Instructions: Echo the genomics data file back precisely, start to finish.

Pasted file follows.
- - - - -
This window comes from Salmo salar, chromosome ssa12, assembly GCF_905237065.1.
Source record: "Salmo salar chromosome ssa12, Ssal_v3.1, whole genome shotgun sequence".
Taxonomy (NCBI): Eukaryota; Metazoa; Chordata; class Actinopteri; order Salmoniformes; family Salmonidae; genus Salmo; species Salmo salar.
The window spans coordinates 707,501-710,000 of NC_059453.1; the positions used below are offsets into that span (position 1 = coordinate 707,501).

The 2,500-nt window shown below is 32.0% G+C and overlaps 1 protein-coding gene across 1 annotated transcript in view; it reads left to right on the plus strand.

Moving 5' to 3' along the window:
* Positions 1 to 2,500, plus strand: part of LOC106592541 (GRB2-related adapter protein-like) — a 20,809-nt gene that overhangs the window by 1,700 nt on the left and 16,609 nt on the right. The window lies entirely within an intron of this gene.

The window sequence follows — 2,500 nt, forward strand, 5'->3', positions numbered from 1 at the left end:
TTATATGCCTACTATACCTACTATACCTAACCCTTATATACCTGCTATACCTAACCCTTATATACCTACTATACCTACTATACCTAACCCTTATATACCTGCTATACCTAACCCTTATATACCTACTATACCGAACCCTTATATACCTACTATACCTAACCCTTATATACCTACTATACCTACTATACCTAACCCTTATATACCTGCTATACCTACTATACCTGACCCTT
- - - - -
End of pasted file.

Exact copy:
This window comes from Salmo salar, chromosome ssa12, assembly GCF_905237065.1.
Source record: "Salmo salar chromosome ssa12, Ssal_v3.1, whole genome shotgun sequence".
Taxonomy (NCBI): Eukaryota; Metazoa; Chordata; class Actinopteri; order Salmoniformes; family Salmonidae; genus Salmo; species Salmo salar.
The window spans coordinates 707,501-710,000 of NC_059453.1; the positions used below are offsets into that span (position 1 = coordinate 707,501).

The 2,500-nt window shown below is 32.0% G+C and overlaps 1 protein-coding gene across 1 annotated transcript in view; it reads left to right on the plus strand.

Moving 5' to 3' along the window:
* Positions 1 to 2,500, plus strand: part of LOC106592541 (GRB2-related adapter protein-like) — a 20,809-nt gene that overhangs the window by 1,700 nt on the left and 16,609 nt on the right. The window lies entirely within an intron of this gene.

The window sequence follows — 2,500 nt, forward strand, 5'->3', positions numbered from 1 at the left end:
TTATATGCCTACTATACCTACTATACCTAACCCTTATATACCTGCTATACCTAACCCTTATATACCTACTATACCTACTATACCTAACCCTTATATACCTGCTATACCTAACCCTTATATACCTACTATACCGAACCCTTATATACCTACTATACCTAACCCTTATATACCTACTATACCTACTATACCTAACCCTTATATACCTGCTATACCTACTATACCTGACCCTT